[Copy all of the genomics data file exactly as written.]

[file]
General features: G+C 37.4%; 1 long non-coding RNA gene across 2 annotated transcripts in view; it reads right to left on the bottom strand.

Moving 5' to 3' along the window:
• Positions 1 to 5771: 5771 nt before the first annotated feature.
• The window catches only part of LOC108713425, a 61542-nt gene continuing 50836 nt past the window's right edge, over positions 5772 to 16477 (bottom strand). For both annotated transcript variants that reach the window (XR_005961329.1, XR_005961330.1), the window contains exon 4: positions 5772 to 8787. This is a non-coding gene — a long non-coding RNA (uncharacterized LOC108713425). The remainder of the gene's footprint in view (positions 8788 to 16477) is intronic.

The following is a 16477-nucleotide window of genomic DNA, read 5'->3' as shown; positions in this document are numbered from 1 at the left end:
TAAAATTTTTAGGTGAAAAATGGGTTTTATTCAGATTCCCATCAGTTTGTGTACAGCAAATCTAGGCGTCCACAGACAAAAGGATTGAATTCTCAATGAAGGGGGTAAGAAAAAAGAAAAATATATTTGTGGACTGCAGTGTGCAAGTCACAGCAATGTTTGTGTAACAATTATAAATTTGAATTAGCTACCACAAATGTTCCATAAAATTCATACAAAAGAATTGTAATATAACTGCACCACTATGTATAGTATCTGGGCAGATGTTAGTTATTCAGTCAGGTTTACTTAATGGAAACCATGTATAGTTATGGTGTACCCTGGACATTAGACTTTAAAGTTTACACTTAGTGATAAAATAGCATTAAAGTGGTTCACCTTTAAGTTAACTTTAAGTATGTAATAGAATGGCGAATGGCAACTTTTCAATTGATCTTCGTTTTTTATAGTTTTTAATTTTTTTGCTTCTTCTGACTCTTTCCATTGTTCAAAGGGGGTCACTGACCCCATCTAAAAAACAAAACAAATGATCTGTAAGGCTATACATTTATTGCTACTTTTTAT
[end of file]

General features: G+C 37.4%; 1 long non-coding RNA gene across 2 annotated transcripts in view; it reads right to left on the bottom strand.

Moving 5' to 3' along the window:
• Positions 1 to 5771: 5771 nt before the first annotated feature.
• The window catches only part of LOC108713425, a 61542-nt gene continuing 50836 nt past the window's right edge, over positions 5772 to 16477 (bottom strand). For both annotated transcript variants that reach the window (XR_005961329.1, XR_005961330.1), the window contains exon 4: positions 5772 to 8787. This is a non-coding gene — a long non-coding RNA (uncharacterized LOC108713425). The remainder of the gene's footprint in view (positions 8788 to 16477) is intronic.

The following is a 16477-nucleotide window of genomic DNA, read 5'->3' as shown; positions in this document are numbered from 1 at the left end:
TAAAATTTTTAGGTGAAAAATGGGTTTTATTCAGATTCCCATCAGTTTGTGTACAGCAAATCTAGGCGTCCACAGACAAAAGGATTGAATTCTCAATGAAGGGGGTAAGAAAAAAGAAAAATATATTTGTGGACTGCAGTGTGCAAGTCACAGCAATGTTTGTGTAACAATTATAAATTTGAATTAGCTACCACAAATGTTCCATAAAATTCATACAAAAGAATTGTAATATAACTGCACCACTATGTATAGTATCTGGGCAGATGTTAGTTATTCAGTCAGGTTTACTTAATGGAAACCATGTATAGTTATGGTGTACCCTGGACATTAGACTTTAAAGTTTACACTTAGTGATAAAATAGCATTAAAGTGGTTCACCTTTAAGTTAACTTTAAGTATGTAATAGAATGGCGAATGGCAACTTTTCAATTGATCTTCGTTTTTTATAGTTTTTAATTTTTTTGCTTCTTCTGACTCTTTCCATTGTTCAAAGGGGGTCACTGACCCCATCTAAAAAACAAAACAAATGATCTGTAAGGCTATACATTTATTGCTACTTTTTAT